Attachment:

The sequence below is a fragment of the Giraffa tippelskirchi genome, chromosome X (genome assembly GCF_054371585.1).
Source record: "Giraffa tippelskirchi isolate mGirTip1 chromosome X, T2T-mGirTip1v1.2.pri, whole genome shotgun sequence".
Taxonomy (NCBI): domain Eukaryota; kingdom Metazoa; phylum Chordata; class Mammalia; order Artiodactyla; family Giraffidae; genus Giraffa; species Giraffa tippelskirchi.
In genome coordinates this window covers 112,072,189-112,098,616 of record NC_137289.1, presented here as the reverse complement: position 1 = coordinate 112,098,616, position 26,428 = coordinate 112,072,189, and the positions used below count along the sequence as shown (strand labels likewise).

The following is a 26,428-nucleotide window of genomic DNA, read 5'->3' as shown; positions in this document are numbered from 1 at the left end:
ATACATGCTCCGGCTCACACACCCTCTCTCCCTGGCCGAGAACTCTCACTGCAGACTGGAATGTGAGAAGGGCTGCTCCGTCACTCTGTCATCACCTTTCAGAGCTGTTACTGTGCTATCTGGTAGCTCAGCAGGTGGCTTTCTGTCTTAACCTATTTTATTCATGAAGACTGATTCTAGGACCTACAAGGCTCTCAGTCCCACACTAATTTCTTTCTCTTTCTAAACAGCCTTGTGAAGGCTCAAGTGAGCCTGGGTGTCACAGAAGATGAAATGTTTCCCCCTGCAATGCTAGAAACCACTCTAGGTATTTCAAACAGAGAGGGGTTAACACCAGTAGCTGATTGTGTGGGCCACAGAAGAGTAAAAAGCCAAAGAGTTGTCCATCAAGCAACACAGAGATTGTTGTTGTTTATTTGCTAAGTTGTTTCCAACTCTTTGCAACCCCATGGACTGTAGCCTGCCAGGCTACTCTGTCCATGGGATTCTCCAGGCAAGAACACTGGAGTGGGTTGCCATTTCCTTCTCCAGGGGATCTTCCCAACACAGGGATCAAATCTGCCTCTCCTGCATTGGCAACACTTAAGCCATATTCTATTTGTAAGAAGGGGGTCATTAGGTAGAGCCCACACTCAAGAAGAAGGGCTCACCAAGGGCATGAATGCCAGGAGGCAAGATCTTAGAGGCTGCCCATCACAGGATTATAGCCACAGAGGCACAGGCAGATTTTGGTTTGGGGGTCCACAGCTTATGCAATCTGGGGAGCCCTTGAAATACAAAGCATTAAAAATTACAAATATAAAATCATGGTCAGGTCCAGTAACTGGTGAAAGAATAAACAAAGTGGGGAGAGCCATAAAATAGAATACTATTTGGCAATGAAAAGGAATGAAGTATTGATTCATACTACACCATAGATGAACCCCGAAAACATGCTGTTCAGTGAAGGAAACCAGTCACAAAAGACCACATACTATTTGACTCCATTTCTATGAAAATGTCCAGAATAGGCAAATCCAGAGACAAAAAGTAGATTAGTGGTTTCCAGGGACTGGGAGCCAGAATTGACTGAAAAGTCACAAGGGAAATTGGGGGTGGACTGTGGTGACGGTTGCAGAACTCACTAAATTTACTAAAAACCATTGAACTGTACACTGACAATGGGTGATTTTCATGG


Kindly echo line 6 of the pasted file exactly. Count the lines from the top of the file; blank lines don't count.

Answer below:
ATACATGCTCCGGCTCACACACCCTCTCTCCCTGGCCGAGAACTCTCACTGCAGACTGGAATGTGAGAAGGGCTGCTCCGTCACTCTGTCATCACCTTTCAGAGCTGTTACTGTGCTATCTGGTAGCTCAGCAGGTGGCTTTCTGTCTTAACCTATTTTATTCATGAAGACTGATTCTAGGACCTACAAGGCTCTCAGTCCCACACTAATTTCTTTCTCTTTCTAAACAGCCTTGTGAAGGCTCAAGTGAGCCTGGGTGTCACAGAAGATGAAATGTTTCCCCCTGCAATGCTAGAAACCACTCTAGGTATTTCAAACAGAGAGGGGTTAACACCAGTAGCTGATTGTGTGGGCCACAGAAGAGTAAAAAGCCAAAGAGTTGTCCATCAAGCAACACAGAGATTGTTGTTGTTTATTTGCTAAGTTGTTTCCAACTCTTTGCAACCCCATGGACTGTAGCCTGCCAGGCTACTCTGTCCATGGGATTCTCCAGGCAAGAACACTGGAGTGGGTTGCCATTTCCTTCTCCAGGGGATCTTCCCAACACAGGGATCAAATCTGCCTCTCCTGCATTGGCAACACTTAAGCCATATTCTATTTGTAAGAAGGGGGTCATTAGGTAGAGCCCACACTCAAGAAGAAGGGCTCACCAAGGGCATGAATGCCAGGAGGCAAGATCTTAGAGGCTGCCCATCACAGGATTATAGCCACAGAGGCACAGGCAGATTTTGGTTTGGGGGTCCACAGCTTATGCAATCTGGGGAGCCCTTGAAATACAAAGCATTAAAAATTACAAATATAAAATCATGGTCAGGTCCAGTAACTGGTGAAAGAATAAACAAAGTGGGGAGAGCCATAAAATAGAATACTATTTGGCAATGAAAAGGAATGAAGTATTGATTCATACTACACCATAGATGAACCCCGAAAACATGCTGTTCAGTGAAGGAAACCAGTCACAAAAGACCACATACTATTTGACTCCATTTCTATGAAAATGTCCAGAATAGGCAAATCCAGAGACAAAAAGTAGATTAGTGGTTTCCAGGGACTGGGAGCCAGAATTGACTGAAAAGTCACAAGGGAAATTGGGGGTGGACTGTGGTGACGGTTGCAGAACTCACTAAATTTACTAAAAACCATTGAACTGTACACTGACAATGGGTGATTTTCATGG